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My front brakes were noisy and I took my 2002 Jeep Grand Cherokee in for a look. What was supposed to be a "99.00" brake job has suddenly become a $600+ brake overhaul. The service adviser is telling me I need calipers, hoses, brake rotors, and pads. This sounds extreme for a vehicle with less than 50,000 miles. What do you think?

Answers from the Automotive Experts

Amy Mattinat, Owner and Author at Auto Craftsmen Ltd Dear Carol, If I were you, I would be looking for a second opinion. You may indeed need pads and rotors, but I would want to make sure about the bad hoses and calipers before replacing. Good Luck, Amy Mattinat

Lori Johnson, Owner and Instructor at Ladies Start Your Engines Dear Carol, This sounds extreme to me as well. I would take it to another shop and ask to be shown what and why things need to be replaced. I, personally, drive an 18 yr. old vehicle and have never replaced the calipers or the brake lines. Get a second opinion!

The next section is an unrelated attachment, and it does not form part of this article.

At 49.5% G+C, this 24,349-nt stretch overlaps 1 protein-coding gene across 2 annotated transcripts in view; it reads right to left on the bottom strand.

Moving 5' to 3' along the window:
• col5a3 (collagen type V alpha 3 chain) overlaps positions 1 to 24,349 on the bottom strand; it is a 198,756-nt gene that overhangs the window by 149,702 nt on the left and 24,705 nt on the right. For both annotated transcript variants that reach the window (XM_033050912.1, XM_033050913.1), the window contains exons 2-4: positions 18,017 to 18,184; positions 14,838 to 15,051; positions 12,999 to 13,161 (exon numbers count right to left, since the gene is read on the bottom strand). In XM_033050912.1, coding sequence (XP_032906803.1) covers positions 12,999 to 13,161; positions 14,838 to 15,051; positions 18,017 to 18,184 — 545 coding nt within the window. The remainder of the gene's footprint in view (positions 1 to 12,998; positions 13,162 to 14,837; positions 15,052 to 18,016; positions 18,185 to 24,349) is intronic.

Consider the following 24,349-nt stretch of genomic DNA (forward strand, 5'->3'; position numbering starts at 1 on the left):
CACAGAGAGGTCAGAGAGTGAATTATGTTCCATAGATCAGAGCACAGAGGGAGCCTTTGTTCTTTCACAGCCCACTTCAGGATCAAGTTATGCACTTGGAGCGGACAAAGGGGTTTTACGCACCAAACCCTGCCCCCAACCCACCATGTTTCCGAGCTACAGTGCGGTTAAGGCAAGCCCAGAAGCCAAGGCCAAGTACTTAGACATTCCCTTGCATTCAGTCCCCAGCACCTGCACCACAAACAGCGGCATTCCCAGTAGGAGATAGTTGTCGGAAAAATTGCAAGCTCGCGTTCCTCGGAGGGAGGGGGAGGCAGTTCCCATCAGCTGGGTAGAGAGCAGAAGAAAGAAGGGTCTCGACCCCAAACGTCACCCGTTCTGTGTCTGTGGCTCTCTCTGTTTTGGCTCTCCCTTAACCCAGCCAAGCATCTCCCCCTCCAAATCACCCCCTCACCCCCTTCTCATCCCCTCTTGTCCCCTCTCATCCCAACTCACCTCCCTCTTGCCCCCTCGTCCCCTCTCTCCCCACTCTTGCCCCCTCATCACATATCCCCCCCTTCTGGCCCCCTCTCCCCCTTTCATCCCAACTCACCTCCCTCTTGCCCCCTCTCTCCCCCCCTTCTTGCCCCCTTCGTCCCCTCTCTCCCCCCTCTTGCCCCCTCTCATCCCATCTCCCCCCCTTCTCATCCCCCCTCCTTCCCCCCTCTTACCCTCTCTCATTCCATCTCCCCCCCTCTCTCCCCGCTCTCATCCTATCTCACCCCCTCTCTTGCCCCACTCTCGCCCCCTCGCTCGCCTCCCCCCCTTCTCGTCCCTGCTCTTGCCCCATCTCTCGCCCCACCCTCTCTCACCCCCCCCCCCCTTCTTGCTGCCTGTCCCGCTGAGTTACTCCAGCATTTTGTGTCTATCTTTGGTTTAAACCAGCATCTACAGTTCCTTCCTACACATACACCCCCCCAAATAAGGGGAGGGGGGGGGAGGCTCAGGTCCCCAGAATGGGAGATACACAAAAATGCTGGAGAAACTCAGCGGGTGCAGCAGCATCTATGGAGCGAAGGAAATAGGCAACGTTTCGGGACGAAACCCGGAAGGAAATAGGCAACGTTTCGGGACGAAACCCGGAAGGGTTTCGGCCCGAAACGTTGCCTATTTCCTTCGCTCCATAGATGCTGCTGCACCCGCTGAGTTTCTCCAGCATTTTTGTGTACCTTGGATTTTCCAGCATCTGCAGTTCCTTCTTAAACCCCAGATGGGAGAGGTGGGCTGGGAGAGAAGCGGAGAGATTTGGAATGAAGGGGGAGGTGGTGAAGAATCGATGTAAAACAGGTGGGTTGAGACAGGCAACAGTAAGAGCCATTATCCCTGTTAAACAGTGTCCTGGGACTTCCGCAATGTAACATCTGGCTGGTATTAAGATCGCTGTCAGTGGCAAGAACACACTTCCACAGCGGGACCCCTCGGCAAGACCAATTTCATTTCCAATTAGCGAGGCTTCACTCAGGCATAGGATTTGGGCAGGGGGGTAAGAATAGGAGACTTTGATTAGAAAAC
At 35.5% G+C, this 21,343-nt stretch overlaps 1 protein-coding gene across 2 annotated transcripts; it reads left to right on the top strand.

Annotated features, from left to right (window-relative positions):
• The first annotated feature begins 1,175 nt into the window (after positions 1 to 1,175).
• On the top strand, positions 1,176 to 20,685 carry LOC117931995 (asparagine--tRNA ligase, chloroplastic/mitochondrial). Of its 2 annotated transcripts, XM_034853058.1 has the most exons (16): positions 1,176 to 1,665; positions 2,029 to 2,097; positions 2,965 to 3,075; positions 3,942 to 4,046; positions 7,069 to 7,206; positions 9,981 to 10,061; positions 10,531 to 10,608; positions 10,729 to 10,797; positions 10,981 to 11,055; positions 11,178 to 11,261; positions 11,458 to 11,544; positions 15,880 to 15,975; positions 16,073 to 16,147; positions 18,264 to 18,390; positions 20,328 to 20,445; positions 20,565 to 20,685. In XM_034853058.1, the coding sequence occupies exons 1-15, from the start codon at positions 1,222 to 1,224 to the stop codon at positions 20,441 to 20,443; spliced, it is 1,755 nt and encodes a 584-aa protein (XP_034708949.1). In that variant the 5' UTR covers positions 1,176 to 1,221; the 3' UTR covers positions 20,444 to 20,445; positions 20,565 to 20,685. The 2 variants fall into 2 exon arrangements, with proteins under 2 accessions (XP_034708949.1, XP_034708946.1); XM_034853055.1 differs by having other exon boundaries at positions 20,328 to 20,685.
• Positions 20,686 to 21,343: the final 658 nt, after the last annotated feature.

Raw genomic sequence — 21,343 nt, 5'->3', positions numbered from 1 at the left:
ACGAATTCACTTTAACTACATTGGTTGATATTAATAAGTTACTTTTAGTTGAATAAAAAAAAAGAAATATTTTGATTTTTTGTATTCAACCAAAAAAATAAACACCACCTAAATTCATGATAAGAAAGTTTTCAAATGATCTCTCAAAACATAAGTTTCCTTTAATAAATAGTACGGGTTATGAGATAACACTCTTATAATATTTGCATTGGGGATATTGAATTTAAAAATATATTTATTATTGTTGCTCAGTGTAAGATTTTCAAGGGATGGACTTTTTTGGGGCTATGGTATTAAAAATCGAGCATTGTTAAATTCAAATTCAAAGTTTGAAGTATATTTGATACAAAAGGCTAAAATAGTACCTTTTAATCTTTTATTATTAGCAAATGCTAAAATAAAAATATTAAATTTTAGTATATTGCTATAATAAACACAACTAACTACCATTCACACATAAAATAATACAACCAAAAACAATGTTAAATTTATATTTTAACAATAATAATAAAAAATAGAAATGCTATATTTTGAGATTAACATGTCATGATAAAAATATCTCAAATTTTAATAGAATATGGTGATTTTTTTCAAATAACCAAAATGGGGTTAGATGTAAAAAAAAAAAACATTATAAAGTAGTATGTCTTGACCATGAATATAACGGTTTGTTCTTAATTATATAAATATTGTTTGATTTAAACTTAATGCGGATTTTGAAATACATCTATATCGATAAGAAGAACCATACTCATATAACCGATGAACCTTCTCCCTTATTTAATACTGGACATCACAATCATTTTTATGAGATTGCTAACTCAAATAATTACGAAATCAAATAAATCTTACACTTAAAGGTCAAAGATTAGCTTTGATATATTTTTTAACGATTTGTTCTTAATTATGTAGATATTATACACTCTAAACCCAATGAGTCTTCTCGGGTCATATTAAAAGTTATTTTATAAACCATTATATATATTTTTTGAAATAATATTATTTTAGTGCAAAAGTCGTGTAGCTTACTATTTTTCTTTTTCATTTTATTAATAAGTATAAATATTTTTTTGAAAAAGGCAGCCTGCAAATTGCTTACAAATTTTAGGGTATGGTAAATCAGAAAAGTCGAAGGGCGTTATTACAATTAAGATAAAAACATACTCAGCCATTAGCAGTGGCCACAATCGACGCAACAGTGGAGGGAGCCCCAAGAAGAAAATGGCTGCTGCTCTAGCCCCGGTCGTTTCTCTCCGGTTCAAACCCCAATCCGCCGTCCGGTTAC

Patty Streeter,  at AskPatty.com Depending on your driving habits your brakes may need all the recomended work. The noise may indicate you have waited too long to service your brake pads and they have worn to the rotors. Best to get a second opinion from an authorized Chrysler Jeep dealership or an ASE Blue Seal service center. You can locate one here: http://www.ase.com/bluesealsearch/locator.php Choosing a Repair Shop Checklist Here are some tips from the nonprofit National Institute for Automotive Service Excellence (ASE) on finding a good repair establishment: Start shopping for a repair facility before you need one. Ask friends and associates for recommendations; consult local consumer organizations. Arrange for alternate transportation in advance so you will not feel forced to choose a shop based solely on location. Look for a neat, well-organized facility, with vehicles in the parking lot equal in value to your own and modern equipment in the service bays. Look for a courteous staff, with a service writer willing to answer all of your questions. Look for policies regarding labor rates, diagnostic fees, guarantees, acceptable methods of payment, etc. Ask if the repair facility specializes or if it usually handles your type of repair work. Look for signs of professionalism in the customer service area such as civic, community, or customer service awards. Look for evidence of qualified technicians: trade school diplomas, certificates of advanced course work, and certification by ASE. Reward good service with repeat business and customer loyalty.

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